“We asked for shade trees, an outdoor gas fireplace and some type of fountain,” Schmidt says. “Stephanie turned the unused space into our outdoor living room, which in just a few years has been filled by a canopy of shade trees. It’s a favorite place to sit with our newborn son, Hugo, listen to the fountain and watch the trees move in the wind. It calms him down every night before bedtime.”
Used to working with old, cracked paving, Bartron was fascinated with the newer concrete. Four-inches thick and embedded with rebar, it covered 400 square feet between the street and her clients’ front door.
Coming up with a savvy design that created little waste was “like solving a big jigsaw puzzle,” the designer says. “This material was in great shape, but we wanted to turn one giant slab into many smaller elements for a bold and inviting garden space.”
Bartron chose a rectilinear motif to echo the architecture’s lines, slicing the patio into 1-1/2-by-4-foot sections. She layered the cut-out concrete in the form of an L-shaped seating area, the bench backed by a new, horizontal-plank fence. Narrower slices of concrete stacked four levels high form the edges of a contemporary fountain and koi pond. Cross sections reveal aggregate-like detailing when sanded smooth.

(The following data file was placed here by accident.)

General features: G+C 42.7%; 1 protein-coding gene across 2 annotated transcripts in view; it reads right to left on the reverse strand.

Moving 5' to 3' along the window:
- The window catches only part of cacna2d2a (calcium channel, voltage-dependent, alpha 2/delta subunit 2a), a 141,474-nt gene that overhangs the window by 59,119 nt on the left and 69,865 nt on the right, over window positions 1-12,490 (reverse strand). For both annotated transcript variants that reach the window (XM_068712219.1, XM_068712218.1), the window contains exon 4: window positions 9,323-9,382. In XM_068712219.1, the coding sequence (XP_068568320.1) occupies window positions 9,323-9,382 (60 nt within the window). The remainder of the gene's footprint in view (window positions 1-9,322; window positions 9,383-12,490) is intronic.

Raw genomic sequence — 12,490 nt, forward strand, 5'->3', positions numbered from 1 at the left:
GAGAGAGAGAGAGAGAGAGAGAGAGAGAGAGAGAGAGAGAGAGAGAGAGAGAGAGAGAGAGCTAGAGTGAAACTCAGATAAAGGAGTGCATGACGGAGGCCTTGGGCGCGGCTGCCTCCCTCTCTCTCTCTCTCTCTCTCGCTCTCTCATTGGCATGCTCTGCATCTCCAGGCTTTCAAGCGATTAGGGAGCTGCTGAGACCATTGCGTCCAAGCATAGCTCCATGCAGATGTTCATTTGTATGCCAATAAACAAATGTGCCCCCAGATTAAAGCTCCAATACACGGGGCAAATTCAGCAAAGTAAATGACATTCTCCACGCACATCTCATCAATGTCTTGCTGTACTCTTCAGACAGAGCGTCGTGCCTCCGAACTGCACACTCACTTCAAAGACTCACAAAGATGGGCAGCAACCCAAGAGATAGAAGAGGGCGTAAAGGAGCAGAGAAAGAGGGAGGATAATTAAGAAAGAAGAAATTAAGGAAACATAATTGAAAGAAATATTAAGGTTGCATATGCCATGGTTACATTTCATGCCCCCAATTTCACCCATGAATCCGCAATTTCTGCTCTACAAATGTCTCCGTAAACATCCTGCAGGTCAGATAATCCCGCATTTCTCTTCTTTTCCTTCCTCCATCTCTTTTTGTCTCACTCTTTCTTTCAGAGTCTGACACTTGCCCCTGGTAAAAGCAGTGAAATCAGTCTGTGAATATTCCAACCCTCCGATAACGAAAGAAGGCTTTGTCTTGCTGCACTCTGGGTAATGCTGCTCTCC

Bartron left some of the concrete in place but carved away planting strips to accommodate low-growing, drought-tolerant dymondia, a silver groundcover. She also removed enough patio to create two large beds for Eastern redbud trees (Cercis canadensis), carex and fescue grasses, and New Zealand flax. Evenly-spaced concrete bands serve as a walkway from the front door and adjacent bubbling fountain to the L-shaped seating, which has a gas-piped steel fire bowl designed by New York artist Elena Colombo .
“It’s a very sexy entertaining space,” Bivins says. “Whenever we have people over, we end up around the fire bowl. There can be 10 of us here and it still feels intimate.”
She praises Bartron for coming up with a money-saving design that also enhances the architecture.
“It was very crafty of her,” she says. “She took our lemon and made lemonade.”
Cutting up the patio
Want to slice up your patio? Landscape designer Stephanie Bartron says it’s not for the faint of heart. It’s possible to make small cuts using a power hand saw with a diamond blade, but you should take safety precautions such as wearing safety goggles and heavy gloves. Large-scale projects, such as the ones shown here, are best left to professional contractors.
Draw a map of your patio and think about where you want to place furniture. Table and chair legs need to be placed on an even surface, not in the spaces between concrete.
Dig along your patio to determine the concrete’s depth and the edge type (uniform or jagged). Newer concrete may be even, but old patios tend to be rough-edged. The type of edge may determine if or how the cut pieces may be repurposed.
While marking your pattern with chalk, note of any cracks, chips or score lines. If possible, tweak your design to eliminate these blemishes.
If the concrete is prone to cracking, Bartron suggests cutting it so the remaining pads are standard paver sizes (18- or 20-inch squares). “That way you can pull out a cracked section and install a replacement paver,” she says.